Leaders of the nonprofit that runs Summit View Senior Community have received preliminary approval for a bond issue that could help the nonprofit keep its doors open.
Members of the Health, Educational and Housing Facilities Board of Chattanooga gave preliminary approval for the issue of up to $8 million in bonds to Senior Housing Alternatives, despite the fact that the nonprofit, which owns the Summit View senior living facility on Runyan Drive, filed for bankruptcy in October.
The city board will consider final approval in a few months to work out the details of the bond issue, which will likely be dependent on the company's bankruptcy filing being dismissed, said Paul Coleman, Knoxville-based attorney for Senior Housing Alternatives, after the board hearing on Monday.
"If the bankruptcy case is still pending, it would be difficult to close on the refunding," he said. "We're hopeful the matter can be resolved within 60 to 90 days. The tax-exempt rates right now for these refundings are very favorable" and Senior Housing Alternatives hopes to lock in a low interest rate.
Senior Housing Alternatives anticipates the bankruptcy filing will be dismissed if the company can settle a disputed debt with Bernard Global Loan Investors, the Cayman Islands-based firm that says Senior Housing owes it millions of dollars.
Melanie Adair, president of the board of Senior Housing Alternatives, maintains that Bernard Global is attempting to collect on fraudulent charges, forcing the senior living facility to file bankruptcy to prevent foreclosure of its Summit View property.
The East Tennessee U.S. Bankruptcy Court is trying to determine the true amount that Senior Housing Alternatives owes to the lender, lawyers for the nonprofit said.
Bernard Global claims Senior Housing Alternatives owes it more than $6 million, according to a lawsuit filed in Hamilton County Chancery Court. But Senior Housing Alternatives said that amount includes $2.4 million in fraudulent charges from its original lender, the now-bankrupt Cornerstone Ministries Investment in Cumming, Ga.
The senior home argues Bernard Global knew about the fraud but tried to collect the full amount, driving the facility almost to foreclosure.
Atlanta attorney David Rabin, who is representing Bernard Global, said Monday he does not comment on pending litigation.
Senior Housing Alternatives had no choice but to file Chapter 11 bankruptcy in October to avoid a foreclosure and public auction of Summit View, to buy more time to settle its debt with Bernard Global, the company's bankruptcy attorney, Jerrold Farinash, said last week.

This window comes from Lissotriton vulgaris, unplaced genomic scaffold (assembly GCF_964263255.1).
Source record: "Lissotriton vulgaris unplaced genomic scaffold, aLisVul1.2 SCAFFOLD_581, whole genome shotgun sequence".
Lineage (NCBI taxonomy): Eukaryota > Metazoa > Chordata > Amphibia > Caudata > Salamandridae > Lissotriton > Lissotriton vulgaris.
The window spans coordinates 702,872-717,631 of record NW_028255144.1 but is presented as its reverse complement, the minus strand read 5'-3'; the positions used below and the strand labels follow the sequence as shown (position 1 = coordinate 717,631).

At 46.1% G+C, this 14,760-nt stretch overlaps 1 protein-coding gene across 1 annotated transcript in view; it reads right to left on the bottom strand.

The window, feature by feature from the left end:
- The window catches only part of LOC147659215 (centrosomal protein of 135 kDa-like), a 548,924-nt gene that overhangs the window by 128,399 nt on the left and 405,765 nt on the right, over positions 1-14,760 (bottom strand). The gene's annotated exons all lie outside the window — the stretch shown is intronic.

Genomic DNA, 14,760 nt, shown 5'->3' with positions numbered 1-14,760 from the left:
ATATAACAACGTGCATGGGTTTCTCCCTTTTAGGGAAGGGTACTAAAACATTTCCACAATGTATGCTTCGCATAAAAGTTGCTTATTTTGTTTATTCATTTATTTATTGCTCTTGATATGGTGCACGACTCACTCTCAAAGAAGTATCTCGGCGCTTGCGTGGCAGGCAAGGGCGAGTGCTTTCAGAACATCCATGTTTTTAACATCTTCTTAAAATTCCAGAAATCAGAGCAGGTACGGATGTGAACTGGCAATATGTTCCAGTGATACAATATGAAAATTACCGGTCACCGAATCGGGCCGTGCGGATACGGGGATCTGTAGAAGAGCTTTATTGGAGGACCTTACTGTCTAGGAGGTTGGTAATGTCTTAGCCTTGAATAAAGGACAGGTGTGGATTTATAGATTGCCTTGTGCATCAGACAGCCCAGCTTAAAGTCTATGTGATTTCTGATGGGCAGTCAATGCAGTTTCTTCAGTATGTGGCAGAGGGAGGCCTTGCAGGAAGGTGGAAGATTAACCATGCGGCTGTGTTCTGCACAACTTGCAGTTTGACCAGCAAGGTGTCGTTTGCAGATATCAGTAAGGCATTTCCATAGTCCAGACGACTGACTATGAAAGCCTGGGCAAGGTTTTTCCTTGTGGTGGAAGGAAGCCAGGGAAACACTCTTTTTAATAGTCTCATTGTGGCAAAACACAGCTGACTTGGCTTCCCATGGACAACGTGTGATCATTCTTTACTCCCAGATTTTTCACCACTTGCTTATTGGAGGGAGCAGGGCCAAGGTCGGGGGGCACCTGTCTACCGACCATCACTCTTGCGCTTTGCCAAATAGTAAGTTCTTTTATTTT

WHAT'S THE BOARD?
The Chattanooga Health, Educational and Housing Facilities Board is a public corporation set up as a conduit for bondholders to issue funds for housing and educational facilities, usually at a lower interest rate.
Leaders of Senior Housing Alternatives plan to use the bond funding to settle their debt, which would wrap up a number of pending lawsuits with the lender, attorneys for the company said.
The nonprofit also would use some of the money to renovate and expand its facility, which aims to keep seniors independent and active, with a focus on rehabilitation and "de-institutionalizing" elder care, Adair said.
Summit View, which has 140 residents, is at 96 percent occupancy and regularly maintains such high levels, Adair said to the board Monday.
The home's focus on rehabilitation has saved the state millions each year in Medicaid funds by keeping seniors independent and out of a nursing home, Adair said.
"We have an outstanding track record of people really being able to age in place," she said.
Contact staff writer Emily Bregel at firstname.lastname@example.org or 423-757-6467.
Health care reporter Emily Bregel has worked at the Chattanooga Times Free Press since July 2006. She previously covered banking and wrote for the Life section. Emily, a native of Baltimore, Md., earned a bachelor’s degree in American Studies from Columbia University. She received a first-place award for feature writing from the East Tennessee Society of Professional Journalists’ Golden Press Card Contest for a 2009 article about a boy with a congenital heart defect. She ...